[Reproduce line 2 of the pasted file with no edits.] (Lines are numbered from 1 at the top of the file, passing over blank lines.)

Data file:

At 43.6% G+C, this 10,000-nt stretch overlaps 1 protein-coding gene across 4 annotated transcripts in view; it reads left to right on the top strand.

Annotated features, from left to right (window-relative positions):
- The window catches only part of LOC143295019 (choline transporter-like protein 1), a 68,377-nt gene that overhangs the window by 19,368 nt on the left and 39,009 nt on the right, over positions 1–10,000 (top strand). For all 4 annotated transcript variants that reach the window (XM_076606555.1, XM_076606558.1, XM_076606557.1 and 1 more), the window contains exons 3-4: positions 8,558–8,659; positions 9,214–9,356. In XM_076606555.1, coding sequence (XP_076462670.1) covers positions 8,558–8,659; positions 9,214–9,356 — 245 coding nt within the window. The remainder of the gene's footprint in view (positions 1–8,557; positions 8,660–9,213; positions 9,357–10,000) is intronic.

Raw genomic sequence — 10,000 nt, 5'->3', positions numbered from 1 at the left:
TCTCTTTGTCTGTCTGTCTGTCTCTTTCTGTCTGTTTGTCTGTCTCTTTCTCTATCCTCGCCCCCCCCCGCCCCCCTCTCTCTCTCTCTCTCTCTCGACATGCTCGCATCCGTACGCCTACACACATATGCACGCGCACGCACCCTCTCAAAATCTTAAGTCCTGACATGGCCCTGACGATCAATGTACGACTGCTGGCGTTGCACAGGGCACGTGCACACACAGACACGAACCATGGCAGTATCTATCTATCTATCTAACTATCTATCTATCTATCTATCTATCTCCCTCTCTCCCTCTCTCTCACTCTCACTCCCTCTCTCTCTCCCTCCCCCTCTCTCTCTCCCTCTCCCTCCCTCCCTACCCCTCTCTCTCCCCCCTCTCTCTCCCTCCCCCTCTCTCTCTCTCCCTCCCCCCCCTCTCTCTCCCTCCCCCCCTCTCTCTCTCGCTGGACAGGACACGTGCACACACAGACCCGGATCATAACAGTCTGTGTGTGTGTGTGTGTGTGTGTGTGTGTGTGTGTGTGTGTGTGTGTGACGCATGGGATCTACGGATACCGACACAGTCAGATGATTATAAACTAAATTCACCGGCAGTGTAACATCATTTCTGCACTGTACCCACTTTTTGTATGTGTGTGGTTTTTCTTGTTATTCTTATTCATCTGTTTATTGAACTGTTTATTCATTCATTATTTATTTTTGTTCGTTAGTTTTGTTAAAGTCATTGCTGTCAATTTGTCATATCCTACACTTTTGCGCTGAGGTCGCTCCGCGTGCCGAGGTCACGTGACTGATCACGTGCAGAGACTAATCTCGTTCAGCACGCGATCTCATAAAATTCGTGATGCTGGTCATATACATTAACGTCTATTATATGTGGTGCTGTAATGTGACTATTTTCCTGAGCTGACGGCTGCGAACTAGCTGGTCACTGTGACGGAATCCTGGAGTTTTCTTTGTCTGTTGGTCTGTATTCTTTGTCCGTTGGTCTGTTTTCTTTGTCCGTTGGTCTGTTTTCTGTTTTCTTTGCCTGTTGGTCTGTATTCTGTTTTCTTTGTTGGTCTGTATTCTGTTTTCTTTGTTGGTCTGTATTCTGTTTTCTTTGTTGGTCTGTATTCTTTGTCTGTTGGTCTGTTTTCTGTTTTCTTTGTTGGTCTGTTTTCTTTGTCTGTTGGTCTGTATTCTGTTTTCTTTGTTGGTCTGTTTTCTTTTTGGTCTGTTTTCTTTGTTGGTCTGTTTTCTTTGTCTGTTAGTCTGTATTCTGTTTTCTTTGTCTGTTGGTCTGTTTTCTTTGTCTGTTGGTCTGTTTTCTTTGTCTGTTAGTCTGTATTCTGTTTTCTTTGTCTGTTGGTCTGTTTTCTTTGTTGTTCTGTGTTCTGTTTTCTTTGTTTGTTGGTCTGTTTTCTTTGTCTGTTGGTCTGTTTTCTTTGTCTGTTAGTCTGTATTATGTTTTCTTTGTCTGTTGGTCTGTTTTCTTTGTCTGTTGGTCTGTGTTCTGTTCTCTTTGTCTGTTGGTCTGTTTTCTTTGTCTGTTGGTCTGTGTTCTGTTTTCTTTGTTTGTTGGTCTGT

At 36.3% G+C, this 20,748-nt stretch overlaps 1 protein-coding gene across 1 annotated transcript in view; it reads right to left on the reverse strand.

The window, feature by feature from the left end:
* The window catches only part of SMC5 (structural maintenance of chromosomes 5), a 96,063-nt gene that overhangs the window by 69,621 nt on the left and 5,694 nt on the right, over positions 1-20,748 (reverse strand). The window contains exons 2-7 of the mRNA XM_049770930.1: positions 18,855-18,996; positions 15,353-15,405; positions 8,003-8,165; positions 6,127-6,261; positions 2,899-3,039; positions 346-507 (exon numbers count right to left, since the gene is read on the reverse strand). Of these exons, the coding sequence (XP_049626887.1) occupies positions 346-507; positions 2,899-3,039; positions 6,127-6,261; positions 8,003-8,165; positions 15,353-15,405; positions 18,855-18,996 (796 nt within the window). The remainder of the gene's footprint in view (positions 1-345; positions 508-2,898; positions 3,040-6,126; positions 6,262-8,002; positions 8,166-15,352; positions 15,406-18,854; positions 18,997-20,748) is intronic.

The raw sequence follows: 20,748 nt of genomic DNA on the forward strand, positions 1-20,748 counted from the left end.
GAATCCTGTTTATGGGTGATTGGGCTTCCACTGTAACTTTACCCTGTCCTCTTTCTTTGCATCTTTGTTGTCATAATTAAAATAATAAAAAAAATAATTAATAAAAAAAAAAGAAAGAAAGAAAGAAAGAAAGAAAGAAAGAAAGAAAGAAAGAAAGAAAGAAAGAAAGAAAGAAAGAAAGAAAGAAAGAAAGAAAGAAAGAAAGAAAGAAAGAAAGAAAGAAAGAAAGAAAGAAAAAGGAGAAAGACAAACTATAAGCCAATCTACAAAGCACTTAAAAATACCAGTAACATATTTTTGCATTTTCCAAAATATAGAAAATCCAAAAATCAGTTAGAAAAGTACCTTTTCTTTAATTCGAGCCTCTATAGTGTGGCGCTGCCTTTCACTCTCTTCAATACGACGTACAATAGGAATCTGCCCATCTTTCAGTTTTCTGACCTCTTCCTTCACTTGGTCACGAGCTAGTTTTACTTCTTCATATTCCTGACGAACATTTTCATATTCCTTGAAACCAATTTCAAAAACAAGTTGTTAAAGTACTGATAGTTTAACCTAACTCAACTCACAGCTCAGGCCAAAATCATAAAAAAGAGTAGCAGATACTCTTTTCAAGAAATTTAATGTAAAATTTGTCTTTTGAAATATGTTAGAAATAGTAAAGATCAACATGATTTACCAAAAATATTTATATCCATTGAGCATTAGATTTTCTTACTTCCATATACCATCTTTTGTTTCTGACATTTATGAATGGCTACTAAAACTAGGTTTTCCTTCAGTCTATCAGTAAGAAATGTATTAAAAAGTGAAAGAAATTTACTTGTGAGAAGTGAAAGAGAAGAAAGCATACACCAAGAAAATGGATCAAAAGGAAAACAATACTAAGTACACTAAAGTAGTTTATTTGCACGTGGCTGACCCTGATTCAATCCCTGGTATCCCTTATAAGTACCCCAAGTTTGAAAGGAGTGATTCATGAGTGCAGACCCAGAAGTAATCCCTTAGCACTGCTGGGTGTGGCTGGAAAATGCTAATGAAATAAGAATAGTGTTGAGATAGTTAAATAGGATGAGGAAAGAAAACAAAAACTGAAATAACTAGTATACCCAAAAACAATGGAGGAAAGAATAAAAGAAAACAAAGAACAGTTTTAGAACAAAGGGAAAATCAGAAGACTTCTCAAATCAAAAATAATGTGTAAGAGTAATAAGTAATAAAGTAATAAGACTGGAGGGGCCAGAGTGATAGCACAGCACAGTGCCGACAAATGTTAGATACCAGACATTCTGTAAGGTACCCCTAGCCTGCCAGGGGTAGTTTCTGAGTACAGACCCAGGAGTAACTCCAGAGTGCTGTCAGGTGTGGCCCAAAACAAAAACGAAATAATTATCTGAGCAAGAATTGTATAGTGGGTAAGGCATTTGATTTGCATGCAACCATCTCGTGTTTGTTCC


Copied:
Annotated features, from left to right (window-relative positions):